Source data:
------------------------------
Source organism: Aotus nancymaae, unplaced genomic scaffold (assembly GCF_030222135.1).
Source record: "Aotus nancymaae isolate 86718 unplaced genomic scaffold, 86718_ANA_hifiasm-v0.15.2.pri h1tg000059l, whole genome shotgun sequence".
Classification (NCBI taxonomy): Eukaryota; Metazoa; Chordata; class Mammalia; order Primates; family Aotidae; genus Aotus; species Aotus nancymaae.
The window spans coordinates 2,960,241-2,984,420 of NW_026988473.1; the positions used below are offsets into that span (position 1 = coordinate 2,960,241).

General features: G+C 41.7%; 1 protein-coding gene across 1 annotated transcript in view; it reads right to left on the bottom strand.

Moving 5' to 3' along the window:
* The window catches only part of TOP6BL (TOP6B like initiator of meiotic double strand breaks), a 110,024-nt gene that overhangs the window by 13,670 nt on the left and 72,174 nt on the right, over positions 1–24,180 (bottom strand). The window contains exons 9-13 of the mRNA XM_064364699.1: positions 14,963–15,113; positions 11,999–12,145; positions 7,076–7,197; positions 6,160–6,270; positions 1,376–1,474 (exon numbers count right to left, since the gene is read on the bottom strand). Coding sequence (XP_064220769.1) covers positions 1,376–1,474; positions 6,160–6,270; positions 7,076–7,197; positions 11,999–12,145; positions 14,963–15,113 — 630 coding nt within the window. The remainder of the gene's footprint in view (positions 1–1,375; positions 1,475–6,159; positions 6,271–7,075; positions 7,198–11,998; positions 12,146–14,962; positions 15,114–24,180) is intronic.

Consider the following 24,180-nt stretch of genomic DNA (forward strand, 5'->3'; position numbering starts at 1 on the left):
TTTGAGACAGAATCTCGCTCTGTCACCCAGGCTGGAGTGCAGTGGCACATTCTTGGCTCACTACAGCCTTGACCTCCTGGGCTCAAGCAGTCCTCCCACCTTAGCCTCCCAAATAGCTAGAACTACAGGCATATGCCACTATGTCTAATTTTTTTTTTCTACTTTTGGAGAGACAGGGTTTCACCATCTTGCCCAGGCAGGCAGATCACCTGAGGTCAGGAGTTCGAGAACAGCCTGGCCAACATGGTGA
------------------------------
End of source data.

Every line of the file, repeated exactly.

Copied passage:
Source organism: Aotus nancymaae, unplaced genomic scaffold (assembly GCF_030222135.1).
Source record: "Aotus nancymaae isolate 86718 unplaced genomic scaffold, 86718_ANA_hifiasm-v0.15.2.pri h1tg000059l, whole genome shotgun sequence".
Classification (NCBI taxonomy): Eukaryota; Metazoa; Chordata; class Mammalia; order Primates; family Aotidae; genus Aotus; species Aotus nancymaae.
The window spans coordinates 2,960,241-2,984,420 of NW_026988473.1; the positions used below are offsets into that span (position 1 = coordinate 2,960,241).

General features: G+C 41.7%; 1 protein-coding gene across 1 annotated transcript in view; it reads right to left on the bottom strand.

Moving 5' to 3' along the window:
* The window catches only part of TOP6BL (TOP6B like initiator of meiotic double strand breaks), a 110,024-nt gene that overhangs the window by 13,670 nt on the left and 72,174 nt on the right, over positions 1–24,180 (bottom strand). The window contains exons 9-13 of the mRNA XM_064364699.1: positions 14,963–15,113; positions 11,999–12,145; positions 7,076–7,197; positions 6,160–6,270; positions 1,376–1,474 (exon numbers count right to left, since the gene is read on the bottom strand). Coding sequence (XP_064220769.1) covers positions 1,376–1,474; positions 6,160–6,270; positions 7,076–7,197; positions 11,999–12,145; positions 14,963–15,113 — 630 coding nt within the window. The remainder of the gene's footprint in view (positions 1–1,375; positions 1,475–6,159; positions 6,271–7,075; positions 7,198–11,998; positions 12,146–14,962; positions 15,114–24,180) is intronic.

Consider the following 24,180-nt stretch of genomic DNA (forward strand, 5'->3'; position numbering starts at 1 on the left):
TTTGAGACAGAATCTCGCTCTGTCACCCAGGCTGGAGTGCAGTGGCACATTCTTGGCTCACTACAGCCTTGACCTCCTGGGCTCAAGCAGTCCTCCCACCTTAGCCTCCCAAATAGCTAGAACTACAGGCATATGCCACTATGTCTAATTTTTTTTTTCTACTTTTGGAGAGACAGGGTTTCACCATCTTGCCCAGGCAGGCAGATCACCTGAGGTCAGGAGTTCGAGAACAGCCTGGCCAACATGGTGA